Where Has God Been?

Posted by Rabbi Shohama Wiener |

There have been so many horrific shootings recently. Illness and death have continued to touch many of us. These days have indeed seemed dark, and some have asked, "Where has God been?"

Our tradition records that when the Prophet Elijah heard the voice of
God, Elijah experienced a great wind -- "but God was not in the wind.
After the wind there was an earthquake, but God was not in the
earthquake.  After the earthquake came a fire, but God was not in the
fire.  And after the fire came a still, small voice" (1 Kings
19:11-12).  We learn that the wind, earthquake and fire sensitized
Elijah to heed the divine voice within.

As for Elijah, so for us. God is in the "still, small voice" that summons us to
compassion, helping, healing and wholeness.  

We still ask, where is God just before a hurricane, before shots ring
out?  Where was God for 27 Connecticut innocents who were about to die
in an elementary school?  Our tradition offers many teachings for all
of us who wrestle with these wrenching questions.  One is that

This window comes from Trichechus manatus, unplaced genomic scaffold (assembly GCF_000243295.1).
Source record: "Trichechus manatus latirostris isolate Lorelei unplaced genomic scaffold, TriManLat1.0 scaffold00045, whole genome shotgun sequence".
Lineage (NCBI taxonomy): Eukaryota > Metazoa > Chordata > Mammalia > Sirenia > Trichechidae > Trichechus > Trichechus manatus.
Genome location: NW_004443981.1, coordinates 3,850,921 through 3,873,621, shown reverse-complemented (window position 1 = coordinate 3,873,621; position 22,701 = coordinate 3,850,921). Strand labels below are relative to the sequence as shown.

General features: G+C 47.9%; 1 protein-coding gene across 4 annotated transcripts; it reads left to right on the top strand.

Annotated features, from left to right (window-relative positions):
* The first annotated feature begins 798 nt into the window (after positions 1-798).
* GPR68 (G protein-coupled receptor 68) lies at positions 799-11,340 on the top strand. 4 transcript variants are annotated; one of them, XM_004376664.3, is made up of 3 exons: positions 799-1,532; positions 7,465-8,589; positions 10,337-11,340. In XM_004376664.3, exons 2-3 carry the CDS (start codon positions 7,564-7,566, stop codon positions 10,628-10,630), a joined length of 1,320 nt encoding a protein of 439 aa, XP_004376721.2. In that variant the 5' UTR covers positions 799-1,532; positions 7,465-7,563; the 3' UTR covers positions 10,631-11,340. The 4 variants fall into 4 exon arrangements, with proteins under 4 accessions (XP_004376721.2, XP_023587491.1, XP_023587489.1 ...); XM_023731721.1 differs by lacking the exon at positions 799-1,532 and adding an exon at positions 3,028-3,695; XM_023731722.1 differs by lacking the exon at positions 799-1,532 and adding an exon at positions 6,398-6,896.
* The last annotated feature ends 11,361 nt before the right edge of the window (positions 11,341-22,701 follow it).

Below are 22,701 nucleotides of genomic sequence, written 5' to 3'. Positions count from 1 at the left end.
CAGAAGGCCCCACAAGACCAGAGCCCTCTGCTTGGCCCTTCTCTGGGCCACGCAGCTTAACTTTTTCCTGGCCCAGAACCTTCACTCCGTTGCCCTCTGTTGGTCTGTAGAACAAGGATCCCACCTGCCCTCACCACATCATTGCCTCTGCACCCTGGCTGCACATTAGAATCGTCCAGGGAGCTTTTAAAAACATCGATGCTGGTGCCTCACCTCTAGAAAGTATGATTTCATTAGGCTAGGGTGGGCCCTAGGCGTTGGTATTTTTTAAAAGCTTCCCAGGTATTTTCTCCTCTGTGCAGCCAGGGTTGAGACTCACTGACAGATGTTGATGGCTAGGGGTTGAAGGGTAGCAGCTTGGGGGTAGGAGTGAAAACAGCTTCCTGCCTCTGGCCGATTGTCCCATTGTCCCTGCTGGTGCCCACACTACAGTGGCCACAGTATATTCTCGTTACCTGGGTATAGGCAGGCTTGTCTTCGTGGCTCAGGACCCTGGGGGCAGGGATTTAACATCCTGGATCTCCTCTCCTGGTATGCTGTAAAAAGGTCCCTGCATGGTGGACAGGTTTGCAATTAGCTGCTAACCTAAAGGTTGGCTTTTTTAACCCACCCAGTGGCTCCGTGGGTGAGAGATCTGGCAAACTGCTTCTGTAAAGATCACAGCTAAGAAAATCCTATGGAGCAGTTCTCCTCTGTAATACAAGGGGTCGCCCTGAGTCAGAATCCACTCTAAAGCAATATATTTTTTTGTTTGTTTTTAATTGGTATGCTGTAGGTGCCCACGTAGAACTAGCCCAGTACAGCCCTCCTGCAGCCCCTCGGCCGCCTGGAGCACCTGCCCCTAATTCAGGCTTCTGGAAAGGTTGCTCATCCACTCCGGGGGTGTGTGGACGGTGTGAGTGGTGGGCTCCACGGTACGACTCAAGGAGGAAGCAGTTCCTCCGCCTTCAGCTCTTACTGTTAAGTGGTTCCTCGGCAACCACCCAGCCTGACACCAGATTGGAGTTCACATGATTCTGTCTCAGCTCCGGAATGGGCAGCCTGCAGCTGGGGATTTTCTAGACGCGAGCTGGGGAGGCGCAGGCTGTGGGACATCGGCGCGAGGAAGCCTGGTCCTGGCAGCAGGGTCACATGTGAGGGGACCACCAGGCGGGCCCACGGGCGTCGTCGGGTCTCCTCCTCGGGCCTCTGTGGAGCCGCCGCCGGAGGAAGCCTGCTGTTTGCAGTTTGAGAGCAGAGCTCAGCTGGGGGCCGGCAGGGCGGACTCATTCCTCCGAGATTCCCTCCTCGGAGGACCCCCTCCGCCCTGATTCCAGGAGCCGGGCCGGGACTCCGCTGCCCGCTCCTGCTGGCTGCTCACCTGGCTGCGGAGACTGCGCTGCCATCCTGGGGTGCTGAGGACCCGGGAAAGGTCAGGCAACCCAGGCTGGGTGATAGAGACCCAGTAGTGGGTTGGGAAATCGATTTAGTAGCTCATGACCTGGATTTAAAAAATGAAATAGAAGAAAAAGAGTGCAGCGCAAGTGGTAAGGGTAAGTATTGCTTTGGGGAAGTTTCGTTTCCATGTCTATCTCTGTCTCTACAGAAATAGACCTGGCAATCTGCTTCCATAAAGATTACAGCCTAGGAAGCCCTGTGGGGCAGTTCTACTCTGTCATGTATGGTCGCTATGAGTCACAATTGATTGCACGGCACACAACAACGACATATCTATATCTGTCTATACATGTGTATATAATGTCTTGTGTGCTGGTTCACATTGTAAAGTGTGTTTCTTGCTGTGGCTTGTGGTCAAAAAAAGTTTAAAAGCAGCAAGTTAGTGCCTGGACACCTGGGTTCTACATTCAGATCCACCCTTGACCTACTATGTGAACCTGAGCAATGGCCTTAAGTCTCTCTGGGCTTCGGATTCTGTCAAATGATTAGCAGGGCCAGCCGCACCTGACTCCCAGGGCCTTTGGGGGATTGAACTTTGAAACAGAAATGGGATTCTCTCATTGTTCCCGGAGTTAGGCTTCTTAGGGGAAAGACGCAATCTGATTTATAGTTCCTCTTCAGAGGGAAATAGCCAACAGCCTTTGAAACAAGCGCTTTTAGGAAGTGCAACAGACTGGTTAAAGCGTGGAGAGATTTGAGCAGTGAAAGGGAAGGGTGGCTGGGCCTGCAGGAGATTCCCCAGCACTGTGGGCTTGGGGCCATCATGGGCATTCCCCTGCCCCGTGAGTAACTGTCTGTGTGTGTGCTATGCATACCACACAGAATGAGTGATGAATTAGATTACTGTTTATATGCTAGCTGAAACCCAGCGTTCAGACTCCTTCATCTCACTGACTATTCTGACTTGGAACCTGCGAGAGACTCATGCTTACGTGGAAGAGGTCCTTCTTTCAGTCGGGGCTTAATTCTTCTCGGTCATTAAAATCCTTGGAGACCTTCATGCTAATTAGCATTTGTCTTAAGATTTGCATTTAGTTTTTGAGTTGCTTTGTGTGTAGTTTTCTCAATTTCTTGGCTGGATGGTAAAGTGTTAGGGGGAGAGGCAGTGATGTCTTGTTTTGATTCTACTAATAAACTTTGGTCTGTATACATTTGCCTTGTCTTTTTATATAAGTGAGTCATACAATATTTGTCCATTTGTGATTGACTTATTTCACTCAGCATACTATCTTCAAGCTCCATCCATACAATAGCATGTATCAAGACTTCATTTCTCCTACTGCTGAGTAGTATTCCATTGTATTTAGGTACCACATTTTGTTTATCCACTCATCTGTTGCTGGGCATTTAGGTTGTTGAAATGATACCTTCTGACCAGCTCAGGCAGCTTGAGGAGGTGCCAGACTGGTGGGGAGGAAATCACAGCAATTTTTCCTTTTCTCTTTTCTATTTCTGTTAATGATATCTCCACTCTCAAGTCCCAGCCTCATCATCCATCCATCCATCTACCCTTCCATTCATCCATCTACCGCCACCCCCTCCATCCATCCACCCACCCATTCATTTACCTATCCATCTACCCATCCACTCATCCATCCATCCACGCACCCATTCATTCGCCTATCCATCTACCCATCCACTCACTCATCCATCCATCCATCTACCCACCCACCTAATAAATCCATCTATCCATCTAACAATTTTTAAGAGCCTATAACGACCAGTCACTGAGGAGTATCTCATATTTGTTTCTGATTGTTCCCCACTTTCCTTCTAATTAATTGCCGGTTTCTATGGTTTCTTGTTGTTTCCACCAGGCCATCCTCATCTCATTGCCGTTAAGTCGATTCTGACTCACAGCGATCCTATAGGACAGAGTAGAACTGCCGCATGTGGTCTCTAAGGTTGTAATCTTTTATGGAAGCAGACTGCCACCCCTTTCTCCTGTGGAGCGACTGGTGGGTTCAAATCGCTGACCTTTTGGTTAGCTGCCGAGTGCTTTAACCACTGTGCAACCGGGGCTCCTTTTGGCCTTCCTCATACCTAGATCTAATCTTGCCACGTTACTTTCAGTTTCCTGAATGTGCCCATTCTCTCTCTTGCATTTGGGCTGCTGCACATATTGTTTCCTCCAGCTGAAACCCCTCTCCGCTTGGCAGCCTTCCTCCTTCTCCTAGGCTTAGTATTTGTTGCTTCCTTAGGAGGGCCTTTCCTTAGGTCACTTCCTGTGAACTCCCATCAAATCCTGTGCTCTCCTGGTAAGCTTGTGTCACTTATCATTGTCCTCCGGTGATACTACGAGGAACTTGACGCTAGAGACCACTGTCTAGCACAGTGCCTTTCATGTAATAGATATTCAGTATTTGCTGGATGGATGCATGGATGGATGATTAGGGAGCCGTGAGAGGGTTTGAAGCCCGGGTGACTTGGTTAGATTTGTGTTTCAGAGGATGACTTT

humanity, created only a little lower than the angels (Psalms 8:5), is
created with free will.  To enable humanity's free will, God must
restrain God's self to make room for us.  This space for free will
makes us possible, calling us to emulate divinity with compassion and
acts of lovingkindness -- but it also makes space for tragedy.  When
tragedy strikes, God is not absent: tradition teaches that God weeps
with us and holds all who suffer b'tzror ha'chayim -- in the bonds of
eternal life (1 Samuel 25:29).  As importantly, God invites all of us
to partner with divinity, to affirm life and extend hands of healing
and support -- to uplift the fallen sparks and help repair the world.

These times aren't easy, and answers to these questions aren't easy,
either.  We wrestle with heartache and loss, wishing that our world
were more perfect, more safe and more full of love.  This wrestle is
what Israel is named for -- Yisrael, one who wrestles with God
(Genesis 32:28) -- and our wrestle itself is holy.

May our Godwrestles call us to action, holiness and wholeness.  May we
embrace each other with love and compassion, and act to ease the
suffering of others who need our helping hands.  And may we remember
that as these winter days lengthen, the cold will surely ease into

Rabbi Shohama Wiener, with David Markus and Eva Sax-Bolder